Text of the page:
NP7 acceleration

Note

The features described in this chapter are supported by the FortiGate-1800F and 1801F running FortiOS 6.0.9 build 6778.

NP7 network processors provide fastpath acceleration by offloading communication sessions from the FortiGate CPU. When the first packet of a new session is received by an interface connected to an NP7 processor, just like any session connecting with any FortiGate interface, the session is forwarded to the FortiGate CPU where it is matched with a security policy. If the session is accepted by a firewall policy and if the session can be offloaded its session key is copied to the NP7 processor that received the packet. All of the rest of the packets in the session are intercepted by the NP7 processor and fast-pathed to their destination without ever passing through the FortiGate CPU. The result is enhanced network performance provided by the NP7 processor plus the network processing load is removed from the CPU. In addition the NP7 processor can handle some CPU intensive tasks, like IPsec VPN encryption/decryption.

If the session is accepted by a firewall policy, and if the session can be offloaded, its session key is stored in the session table of the NP7 that received the session. All of the rest of the packets in the session are intercepted by the NP7 processor and fast-pathed out of the FortiGate unit to their destination. The result is enhanced connection per second (CPS) and network throughput performance provided by the NP7 processor plus the network processing load is removed from the CPU.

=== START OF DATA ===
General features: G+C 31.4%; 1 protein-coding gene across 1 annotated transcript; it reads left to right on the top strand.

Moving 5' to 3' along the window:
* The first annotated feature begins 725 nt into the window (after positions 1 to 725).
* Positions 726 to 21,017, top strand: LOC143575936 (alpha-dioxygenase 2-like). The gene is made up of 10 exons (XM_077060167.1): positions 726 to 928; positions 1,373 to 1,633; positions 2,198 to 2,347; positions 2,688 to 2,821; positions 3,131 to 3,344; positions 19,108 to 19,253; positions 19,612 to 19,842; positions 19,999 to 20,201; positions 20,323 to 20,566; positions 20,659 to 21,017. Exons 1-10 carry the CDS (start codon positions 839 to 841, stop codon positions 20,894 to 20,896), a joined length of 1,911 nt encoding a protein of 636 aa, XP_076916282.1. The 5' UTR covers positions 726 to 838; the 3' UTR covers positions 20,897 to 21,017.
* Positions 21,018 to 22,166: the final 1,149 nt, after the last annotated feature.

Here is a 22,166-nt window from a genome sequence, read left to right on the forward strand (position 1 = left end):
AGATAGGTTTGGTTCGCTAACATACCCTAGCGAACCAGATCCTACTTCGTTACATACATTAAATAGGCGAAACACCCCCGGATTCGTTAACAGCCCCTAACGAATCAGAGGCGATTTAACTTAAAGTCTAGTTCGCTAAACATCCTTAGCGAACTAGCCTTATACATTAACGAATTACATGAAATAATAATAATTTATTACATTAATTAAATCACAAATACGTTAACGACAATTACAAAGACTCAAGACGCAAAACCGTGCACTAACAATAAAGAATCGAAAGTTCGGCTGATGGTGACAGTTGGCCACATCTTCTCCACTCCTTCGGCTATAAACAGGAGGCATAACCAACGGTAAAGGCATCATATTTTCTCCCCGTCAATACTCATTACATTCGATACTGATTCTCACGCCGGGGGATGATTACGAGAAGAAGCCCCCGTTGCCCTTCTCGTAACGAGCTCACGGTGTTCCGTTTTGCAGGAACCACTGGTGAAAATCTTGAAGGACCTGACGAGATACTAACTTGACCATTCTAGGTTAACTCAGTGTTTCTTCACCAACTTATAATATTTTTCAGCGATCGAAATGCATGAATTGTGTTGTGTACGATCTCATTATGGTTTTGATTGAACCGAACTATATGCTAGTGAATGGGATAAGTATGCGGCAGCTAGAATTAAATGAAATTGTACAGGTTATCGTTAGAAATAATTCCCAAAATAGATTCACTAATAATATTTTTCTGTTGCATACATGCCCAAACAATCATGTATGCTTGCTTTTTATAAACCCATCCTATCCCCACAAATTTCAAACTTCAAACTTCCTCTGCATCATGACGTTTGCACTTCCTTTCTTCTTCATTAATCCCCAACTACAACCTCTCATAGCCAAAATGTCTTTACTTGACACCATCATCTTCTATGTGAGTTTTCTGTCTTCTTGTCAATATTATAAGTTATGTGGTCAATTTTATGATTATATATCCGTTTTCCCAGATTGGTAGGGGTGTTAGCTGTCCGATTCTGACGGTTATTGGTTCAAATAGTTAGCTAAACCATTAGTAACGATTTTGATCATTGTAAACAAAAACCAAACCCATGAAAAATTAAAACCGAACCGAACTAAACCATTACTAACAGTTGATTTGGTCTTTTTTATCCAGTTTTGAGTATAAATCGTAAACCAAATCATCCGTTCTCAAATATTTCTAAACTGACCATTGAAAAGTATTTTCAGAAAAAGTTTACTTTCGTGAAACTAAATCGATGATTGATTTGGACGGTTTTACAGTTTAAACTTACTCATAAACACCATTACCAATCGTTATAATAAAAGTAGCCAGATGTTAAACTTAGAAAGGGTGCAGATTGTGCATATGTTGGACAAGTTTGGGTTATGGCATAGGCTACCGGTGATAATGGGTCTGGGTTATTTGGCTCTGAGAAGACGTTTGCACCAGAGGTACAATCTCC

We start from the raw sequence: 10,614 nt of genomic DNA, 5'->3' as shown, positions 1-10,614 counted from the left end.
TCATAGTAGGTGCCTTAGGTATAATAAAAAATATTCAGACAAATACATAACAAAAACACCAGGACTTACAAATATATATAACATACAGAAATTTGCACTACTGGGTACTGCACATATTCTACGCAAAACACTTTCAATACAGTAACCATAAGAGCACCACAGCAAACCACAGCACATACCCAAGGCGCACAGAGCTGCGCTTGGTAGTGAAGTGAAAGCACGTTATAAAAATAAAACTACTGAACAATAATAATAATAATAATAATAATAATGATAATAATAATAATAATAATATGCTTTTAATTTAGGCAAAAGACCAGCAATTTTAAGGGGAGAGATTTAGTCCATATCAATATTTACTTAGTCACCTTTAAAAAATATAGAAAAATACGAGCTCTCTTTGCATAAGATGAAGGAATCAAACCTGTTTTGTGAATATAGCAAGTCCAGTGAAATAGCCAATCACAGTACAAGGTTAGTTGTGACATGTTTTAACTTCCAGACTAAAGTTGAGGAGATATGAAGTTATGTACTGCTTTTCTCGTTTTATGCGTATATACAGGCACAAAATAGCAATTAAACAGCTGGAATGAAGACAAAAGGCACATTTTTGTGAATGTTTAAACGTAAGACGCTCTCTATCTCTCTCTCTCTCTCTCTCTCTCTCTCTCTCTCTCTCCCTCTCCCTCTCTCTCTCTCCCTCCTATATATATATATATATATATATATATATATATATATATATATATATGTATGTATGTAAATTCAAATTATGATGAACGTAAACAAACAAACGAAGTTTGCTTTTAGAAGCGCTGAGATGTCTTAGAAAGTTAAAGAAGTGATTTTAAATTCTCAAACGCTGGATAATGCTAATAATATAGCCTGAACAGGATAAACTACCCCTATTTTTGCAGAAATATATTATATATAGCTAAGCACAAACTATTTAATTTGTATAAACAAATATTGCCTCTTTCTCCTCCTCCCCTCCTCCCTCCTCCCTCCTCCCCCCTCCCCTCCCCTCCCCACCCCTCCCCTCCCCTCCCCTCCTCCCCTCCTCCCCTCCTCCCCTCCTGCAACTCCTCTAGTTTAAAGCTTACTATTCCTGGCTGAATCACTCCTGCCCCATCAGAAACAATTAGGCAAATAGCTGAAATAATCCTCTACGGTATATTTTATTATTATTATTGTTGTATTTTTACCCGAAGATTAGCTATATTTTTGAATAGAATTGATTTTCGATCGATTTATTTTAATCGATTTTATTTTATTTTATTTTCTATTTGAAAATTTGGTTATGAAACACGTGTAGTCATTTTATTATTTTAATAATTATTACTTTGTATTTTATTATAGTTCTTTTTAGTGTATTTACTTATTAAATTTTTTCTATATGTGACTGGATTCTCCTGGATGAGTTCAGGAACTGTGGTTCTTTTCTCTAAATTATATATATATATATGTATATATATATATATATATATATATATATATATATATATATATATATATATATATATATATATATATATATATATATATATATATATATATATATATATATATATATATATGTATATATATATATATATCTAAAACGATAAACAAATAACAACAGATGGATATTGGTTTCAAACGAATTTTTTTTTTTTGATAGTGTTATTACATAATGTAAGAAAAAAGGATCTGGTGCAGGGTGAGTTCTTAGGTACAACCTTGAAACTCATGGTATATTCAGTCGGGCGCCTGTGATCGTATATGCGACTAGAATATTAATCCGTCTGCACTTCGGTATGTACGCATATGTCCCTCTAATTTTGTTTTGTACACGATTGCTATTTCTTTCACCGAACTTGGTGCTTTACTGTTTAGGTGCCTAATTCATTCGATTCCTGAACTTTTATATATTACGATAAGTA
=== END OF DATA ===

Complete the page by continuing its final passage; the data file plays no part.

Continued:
In addition, the NP7 processor can handle some CPU intensive tasks, like IPsec encryption/decryption.

In FortiGate with multiple NP7s, session keys (and IPsec SA keys) are stored in the memory of the NP7 processor that is connected to the interface that received the packet that started the session. All sessions are fast-pathed and accelerated, even if they exit the FortiGate unit through an interface connected to another NP7. There is no dependence on getting the right pair of interfaces since the offloading is done by the receiving NP7.

The key to making this possible is an Integrated Switch Fabric (ISF) that connects the NP7s and the FortiGate interfaces together. The ISF allows any interface connectivity with any NP7 on the same ISF. There are no special ingress and egress fast path requirements as long as traffic enters and exits on interfaces connected to the same ISF.

Each NP7 has a maximum throughput of 200 Gbps using two 100-Gigabit interfaces. Some FortiGates with NP7 processors also support creating NP7 port maps, allowing you to map data interfaces to specific NP7 100G interfaces. This feature allows you to control the balance traffic between the NP7 interfaces.

There is one limitation to keep in mind:

  • The capacity of the NP7 processor. An individual NP7 processor can support up to 12 million sessions. This number is limited by the amount of memory the processor has. Once an NP7 processor hits its session limit, sessions that are over the limit are sent to the CPU. You can avoid this problem by as much as possible distributing incoming sessions evenly among multiple NP7 processors. To be able to do this you need to be aware of which interfaces connect to which NP7 processors and distribute incoming traffic accordingly.